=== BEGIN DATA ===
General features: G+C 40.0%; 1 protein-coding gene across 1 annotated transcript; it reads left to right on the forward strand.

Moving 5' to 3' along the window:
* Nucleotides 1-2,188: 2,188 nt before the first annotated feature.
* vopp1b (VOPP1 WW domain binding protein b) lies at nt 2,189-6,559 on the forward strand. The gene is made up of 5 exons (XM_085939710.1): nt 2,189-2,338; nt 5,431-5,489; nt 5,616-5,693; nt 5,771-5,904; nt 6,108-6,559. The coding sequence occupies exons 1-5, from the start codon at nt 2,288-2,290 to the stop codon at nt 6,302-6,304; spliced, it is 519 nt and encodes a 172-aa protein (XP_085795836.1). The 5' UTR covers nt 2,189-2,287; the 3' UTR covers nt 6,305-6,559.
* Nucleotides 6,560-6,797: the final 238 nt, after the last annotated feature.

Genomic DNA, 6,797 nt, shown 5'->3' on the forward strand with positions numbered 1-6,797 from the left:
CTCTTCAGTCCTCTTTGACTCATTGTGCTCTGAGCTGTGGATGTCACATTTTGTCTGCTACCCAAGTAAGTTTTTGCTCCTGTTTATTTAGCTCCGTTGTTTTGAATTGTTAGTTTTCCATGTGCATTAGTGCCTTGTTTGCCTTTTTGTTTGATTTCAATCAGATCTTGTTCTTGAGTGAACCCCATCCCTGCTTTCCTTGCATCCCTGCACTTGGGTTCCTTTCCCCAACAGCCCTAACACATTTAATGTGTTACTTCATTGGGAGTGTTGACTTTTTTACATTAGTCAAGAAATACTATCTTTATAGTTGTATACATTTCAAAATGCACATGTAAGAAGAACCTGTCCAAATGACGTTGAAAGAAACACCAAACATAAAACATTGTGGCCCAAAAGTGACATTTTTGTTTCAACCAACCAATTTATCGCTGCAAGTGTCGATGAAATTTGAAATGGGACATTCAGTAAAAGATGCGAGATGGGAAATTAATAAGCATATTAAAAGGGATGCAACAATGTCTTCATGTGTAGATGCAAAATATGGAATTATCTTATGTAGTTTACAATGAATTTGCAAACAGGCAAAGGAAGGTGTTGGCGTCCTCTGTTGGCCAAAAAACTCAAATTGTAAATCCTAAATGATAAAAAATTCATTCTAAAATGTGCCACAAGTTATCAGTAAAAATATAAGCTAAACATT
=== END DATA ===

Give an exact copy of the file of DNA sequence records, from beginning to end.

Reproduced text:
General features: G+C 40.0%; 1 protein-coding gene across 1 annotated transcript; it reads left to right on the forward strand.

Moving 5' to 3' along the window:
* Nucleotides 1-2,188: 2,188 nt before the first annotated feature.
* vopp1b (VOPP1 WW domain binding protein b) lies at nt 2,189-6,559 on the forward strand. The gene is made up of 5 exons (XM_085939710.1): nt 2,189-2,338; nt 5,431-5,489; nt 5,616-5,693; nt 5,771-5,904; nt 6,108-6,559. The coding sequence occupies exons 1-5, from the start codon at nt 2,288-2,290 to the stop codon at nt 6,302-6,304; spliced, it is 519 nt and encodes a 172-aa protein (XP_085795836.1). The 5' UTR covers nt 2,189-2,287; the 3' UTR covers nt 6,305-6,559.
* Nucleotides 6,560-6,797: the final 238 nt, after the last annotated feature.

Genomic DNA, 6,797 nt, shown 5'->3' on the forward strand with positions numbered 1-6,797 from the left:
CTCTTCAGTCCTCTTTGACTCATTGTGCTCTGAGCTGTGGATGTCACATTTTGTCTGCTACCCAAGTAAGTTTTTGCTCCTGTTTATTTAGCTCCGTTGTTTTGAATTGTTAGTTTTCCATGTGCATTAGTGCCTTGTTTGCCTTTTTGTTTGATTTCAATCAGATCTTGTTCTTGAGTGAACCCCATCCCTGCTTTCCTTGCATCCCTGCACTTGGGTTCCTTTCCCCAACAGCCCTAACACATTTAATGTGTTACTTCATTGGGAGTGTTGACTTTTTTACATTAGTCAAGAAATACTATCTTTATAGTTGTATACATTTCAAAATGCACATGTAAGAAGAACCTGTCCAAATGACGTTGAAAGAAACACCAAACATAAAACATTGTGGCCCAAAAGTGACATTTTTGTTTCAACCAACCAATTTATCGCTGCAAGTGTCGATGAAATTTGAAATGGGACATTCAGTAAAAGATGCGAGATGGGAAATTAATAAGCATATTAAAAGGGATGCAACAATGTCTTCATGTGTAGATGCAAAATATGGAATTATCTTATGTAGTTTACAATGAATTTGCAAACAGGCAAAGGAAGGTGTTGGCGTCCTCTGTTGGCCAAAAAACTCAAATTGTAAATCCTAAATGATAAAAAATTCATTCTAAAATGTGCCACAAGTTATCAGTAAAAATATAAGCTAAACATT